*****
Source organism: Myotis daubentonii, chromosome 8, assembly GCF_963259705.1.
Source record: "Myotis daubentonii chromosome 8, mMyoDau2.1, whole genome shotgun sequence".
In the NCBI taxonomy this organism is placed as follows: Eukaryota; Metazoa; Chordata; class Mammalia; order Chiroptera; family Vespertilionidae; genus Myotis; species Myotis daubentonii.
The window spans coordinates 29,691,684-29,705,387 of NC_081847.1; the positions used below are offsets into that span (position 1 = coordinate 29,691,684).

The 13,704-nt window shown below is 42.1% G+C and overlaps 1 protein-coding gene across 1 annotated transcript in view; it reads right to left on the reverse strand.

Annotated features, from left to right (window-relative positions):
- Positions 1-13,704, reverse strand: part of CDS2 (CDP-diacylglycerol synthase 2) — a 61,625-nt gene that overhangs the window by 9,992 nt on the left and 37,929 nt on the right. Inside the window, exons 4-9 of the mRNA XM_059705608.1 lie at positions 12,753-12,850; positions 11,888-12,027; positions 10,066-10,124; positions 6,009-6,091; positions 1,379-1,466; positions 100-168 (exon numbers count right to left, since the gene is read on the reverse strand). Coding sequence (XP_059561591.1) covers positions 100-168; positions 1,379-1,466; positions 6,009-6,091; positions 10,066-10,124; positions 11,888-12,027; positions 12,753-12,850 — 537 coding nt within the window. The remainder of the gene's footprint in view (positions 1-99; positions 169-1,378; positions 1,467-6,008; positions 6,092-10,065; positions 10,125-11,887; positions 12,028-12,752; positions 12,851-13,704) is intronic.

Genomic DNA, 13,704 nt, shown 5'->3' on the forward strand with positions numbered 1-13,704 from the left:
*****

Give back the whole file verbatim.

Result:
Source organism: Myotis daubentonii, chromosome 8, assembly GCF_963259705.1.
Source record: "Myotis daubentonii chromosome 8, mMyoDau2.1, whole genome shotgun sequence".
In the NCBI taxonomy this organism is placed as follows: Eukaryota; Metazoa; Chordata; class Mammalia; order Chiroptera; family Vespertilionidae; genus Myotis; species Myotis daubentonii.
The window spans coordinates 29,691,684-29,705,387 of NC_081847.1; the positions used below are offsets into that span (position 1 = coordinate 29,691,684).

The 13,704-nt window shown below is 42.1% G+C and overlaps 1 protein-coding gene across 1 annotated transcript in view; it reads right to left on the reverse strand.

Annotated features, from left to right (window-relative positions):
- Positions 1-13,704, reverse strand: part of CDS2 (CDP-diacylglycerol synthase 2) — a 61,625-nt gene that overhangs the window by 9,992 nt on the left and 37,929 nt on the right. Inside the window, exons 4-9 of the mRNA XM_059705608.1 lie at positions 12,753-12,850; positions 11,888-12,027; positions 10,066-10,124; positions 6,009-6,091; positions 1,379-1,466; positions 100-168 (exon numbers count right to left, since the gene is read on the reverse strand). Coding sequence (XP_059561591.1) covers positions 100-168; positions 1,379-1,466; positions 6,009-6,091; positions 10,066-10,124; positions 11,888-12,027; positions 12,753-12,850 — 537 coding nt within the window. The remainder of the gene's footprint in view (positions 1-99; positions 169-1,378; positions 1,467-6,008; positions 6,092-10,065; positions 10,125-11,887; positions 12,028-12,752; positions 12,851-13,704) is intronic.

Genomic DNA, 13,704 nt, shown 5'->3' on the forward strand with positions numbered 1-13,704 from the left: